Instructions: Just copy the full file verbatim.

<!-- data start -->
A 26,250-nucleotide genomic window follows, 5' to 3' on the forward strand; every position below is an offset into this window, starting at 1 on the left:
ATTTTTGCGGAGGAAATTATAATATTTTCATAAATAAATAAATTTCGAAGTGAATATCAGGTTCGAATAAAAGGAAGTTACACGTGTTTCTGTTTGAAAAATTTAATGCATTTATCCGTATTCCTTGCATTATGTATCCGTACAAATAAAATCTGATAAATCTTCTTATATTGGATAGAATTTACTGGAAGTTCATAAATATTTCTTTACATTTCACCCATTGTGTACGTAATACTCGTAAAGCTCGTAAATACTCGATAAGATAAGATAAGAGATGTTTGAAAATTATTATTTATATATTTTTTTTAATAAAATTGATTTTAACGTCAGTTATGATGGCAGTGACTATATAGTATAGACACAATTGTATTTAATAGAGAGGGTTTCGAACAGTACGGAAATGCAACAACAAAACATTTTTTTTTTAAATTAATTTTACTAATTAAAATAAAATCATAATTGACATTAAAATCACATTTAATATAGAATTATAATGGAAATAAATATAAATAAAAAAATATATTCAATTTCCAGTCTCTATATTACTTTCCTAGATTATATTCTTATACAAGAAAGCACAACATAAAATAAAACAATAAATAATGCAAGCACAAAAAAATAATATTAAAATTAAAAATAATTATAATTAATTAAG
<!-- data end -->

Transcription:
A 26,250-nucleotide genomic window follows, 5' to 3' on the forward strand; every position below is an offset into this window, starting at 1 on the left:
ATTTTTGCGGAGGAAATTATAATATTTTCATAAATAAATAAATTTCGAAGTGAATATCAGGTTCGAATAAAAGGAAGTTACACGTGTTTCTGTTTGAAAAATTTAATGCATTTATCCGTATTCCTTGCATTATGTATCCGTACAAATAAAATCTGATAAATCTTCTTATATTGGATAGAATTTACTGGAAGTTCATAAATATTTCTTTACATTTCACCCATTGTGTACGTAATACTCGTAAAGCTCGTAAATACTCGATAAGATAAGATAAGAGATGTTTGAAAATTATTATTTATATATTTTTTTTAATAAAATTGATTTTAACGTCAGTTATGATGGCAGTGACTATATAGTATAGACACAATTGTATTTAATAGAGAGGGTTTCGAACAGTACGGAAATGCAACAACAAAACATTTTTTTTTTAAATTAATTTTACTAATTAAAATAAAATCATAATTGACATTAAAATCACATTTAATATAGAATTATAATGGAAATAAATATAAATAAAAAAATATATTCAATTTCCAGTCTCTATATTACTTTCCTAGATTATATTCTTATACAAGAAAGCACAACATAAAATAAAACAATAAATAATGCAAGCACAAAAAAATAATATTAAAATTAAAAATAATTATAATTAATTAAG